Thursday, 26 July 2012

Spain 2009 Vintage - Buying Trip Report

Posted by Julian Campbell, Buyer
Spain may be a country facing all number of economic problems, but boy does it have some serious winemaking talent. Our most recent trip, a whirlwind tour that involved many hours behind the wheel, took us from Ossian's sandy, pre-phylloxera vineyards in Rueda, up to the wild west of Ribera del Duero, up and futher across to San Vicente in Rioja and then finally all the way east to Catalonia and the hot, dry hills of Priorat.

En route we encountered breathtaking countryside, big skies and huge vistas, soaring buzzards, warm people, old vines and low yields, plenty of delicious ham and even more delicious wine. In what feels like Hemmingway country there are wines being made that offer such pure, ripe, complex, silky seduction it is amazing they are not more highly sought after over here in the UK market.

Arid soils in Ribera del Duero
Three major factors crop up again and again. Old vines, warm, dry, sunny and most importantly disease inhibiting weather, and experimentation. At not a single one of the domaines that we visitied were we not shown something new; a technique, a decision, a new bottling, amphorae, a new training method, straw between the vines to keep the soil cool. Perhaps because the new wave of Spanish winemaking is a relatively recent phenomenon, there is a buzz and a can do/will do attitude to be found that is both infectious and exciting.

In Ribera and Rioja the 2009 vintage has produced silky sumptuous wines that have luscious textures but no lack of freshness. It is a highly successful vintage. Tasting the wines from Aalto, in their wonderfully modern, architectural Bodega, it was hard not to think that this vintage will see them propelled to even greater popularity. Most definitely one to buy En Primeur.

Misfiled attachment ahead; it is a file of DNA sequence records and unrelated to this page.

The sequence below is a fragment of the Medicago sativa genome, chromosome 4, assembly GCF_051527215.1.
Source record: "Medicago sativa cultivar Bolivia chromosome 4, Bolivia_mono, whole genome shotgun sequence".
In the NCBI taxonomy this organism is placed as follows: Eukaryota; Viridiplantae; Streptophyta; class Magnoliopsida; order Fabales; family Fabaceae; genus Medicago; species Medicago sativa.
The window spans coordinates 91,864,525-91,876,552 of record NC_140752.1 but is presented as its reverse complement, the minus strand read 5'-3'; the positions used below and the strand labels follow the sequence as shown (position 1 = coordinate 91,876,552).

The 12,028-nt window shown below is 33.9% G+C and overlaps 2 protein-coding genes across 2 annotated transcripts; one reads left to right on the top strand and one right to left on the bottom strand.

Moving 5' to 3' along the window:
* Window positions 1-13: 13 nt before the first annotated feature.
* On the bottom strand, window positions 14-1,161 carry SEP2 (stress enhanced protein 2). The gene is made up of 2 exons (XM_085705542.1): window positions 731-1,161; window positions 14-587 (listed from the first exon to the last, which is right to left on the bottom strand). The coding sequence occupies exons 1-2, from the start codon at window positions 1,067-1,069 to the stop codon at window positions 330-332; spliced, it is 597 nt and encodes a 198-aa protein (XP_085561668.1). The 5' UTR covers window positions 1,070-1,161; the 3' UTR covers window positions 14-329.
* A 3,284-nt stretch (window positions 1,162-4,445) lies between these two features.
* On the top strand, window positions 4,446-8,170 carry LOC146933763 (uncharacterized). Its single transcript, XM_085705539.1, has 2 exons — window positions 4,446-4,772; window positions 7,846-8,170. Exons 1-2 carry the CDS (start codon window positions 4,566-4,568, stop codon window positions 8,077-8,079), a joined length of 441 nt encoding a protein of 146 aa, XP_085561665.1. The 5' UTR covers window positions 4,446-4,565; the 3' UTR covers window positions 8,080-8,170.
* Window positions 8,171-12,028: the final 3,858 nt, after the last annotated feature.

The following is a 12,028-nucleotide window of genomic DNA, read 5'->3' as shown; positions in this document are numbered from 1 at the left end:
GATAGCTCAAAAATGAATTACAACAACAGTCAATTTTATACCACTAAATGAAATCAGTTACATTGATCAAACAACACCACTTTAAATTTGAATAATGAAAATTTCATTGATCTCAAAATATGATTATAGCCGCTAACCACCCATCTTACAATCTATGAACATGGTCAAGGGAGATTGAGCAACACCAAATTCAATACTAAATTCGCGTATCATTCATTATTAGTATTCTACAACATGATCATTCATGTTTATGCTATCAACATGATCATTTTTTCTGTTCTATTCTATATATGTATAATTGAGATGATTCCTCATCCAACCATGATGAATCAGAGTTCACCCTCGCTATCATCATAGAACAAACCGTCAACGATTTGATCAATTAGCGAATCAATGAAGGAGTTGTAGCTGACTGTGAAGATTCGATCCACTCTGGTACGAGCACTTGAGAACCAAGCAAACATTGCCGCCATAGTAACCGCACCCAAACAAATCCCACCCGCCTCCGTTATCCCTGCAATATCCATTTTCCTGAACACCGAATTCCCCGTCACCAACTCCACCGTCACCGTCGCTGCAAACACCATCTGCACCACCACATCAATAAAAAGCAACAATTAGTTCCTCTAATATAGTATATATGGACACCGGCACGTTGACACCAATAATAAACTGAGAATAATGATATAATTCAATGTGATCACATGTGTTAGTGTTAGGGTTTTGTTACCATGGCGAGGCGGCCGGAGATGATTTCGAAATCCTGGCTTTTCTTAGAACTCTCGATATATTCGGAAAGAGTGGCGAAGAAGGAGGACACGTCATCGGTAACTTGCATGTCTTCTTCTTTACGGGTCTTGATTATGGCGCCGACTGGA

Over in Rioja the Eguren family continue to rule the roost. Held in the highest regard in Spain, yet still relatively unknown over here, they receive about as much critical acclaim as any of our growers. And for good reason. Traditional plantings, often seriously old, even pre-phylloxera, combined with a modernist outlook in the winery gives wonderful results. And as if there Rioja holdings weren't impressive enough, Marcus Eguren continues to rachet up quality levels at their Toro Estate Teso La Monja. Elegance and power combined - this is Tinto de Toro at its most exquisite.

The view from Mas Martinet's Escurcons vineyard. The highest in the region
The hills of Priorat, with their twisty roads and infuriating signage, provide the setting for what must be one of the most dramatic wine regions in the world. Grenache and old Carignan plantings dominate, coming to their absolute best on the crumbly slate "licorella" soils. You see a cross section, with less than a foot of soil before slate begins and you honestly wonder at the vines ability to carve out a life for itself here. This is extreme viticulture, hot and dry, and the results are utterly thrilling. It is also, in it's newest guise, a region of relatively little age, the new wave only beginning in the 1980s, dragging the region out of a period of low economic prosperity. Mas Martinet, Vall Llach and Mas Doix each manipulate a different part of the region. And they all manage to achieve different expressions. In 2009, again hot and dry, there is a certain power to all these priorat wines. Power and intensity. But the greatest benefit the Licorella brings is a mineral spice and freshness to carry that power. This slate, and the clean firm backbone it lends to the wines, really is the essence of Priorat.

Licorella slate heavy soils in Priorat
Excessive talk of the high alcohol content of these wines is to miss the point of their being rooted to and very much of these wild arid hills. A wine harvested prematurely at 13% potential that has not had the chance to fully ripen will never give much pleasure. These great priorats, harvested fully ripe at a degree or two more than that might be alcoholic, but they are also balanced, and profound, and unforgettable.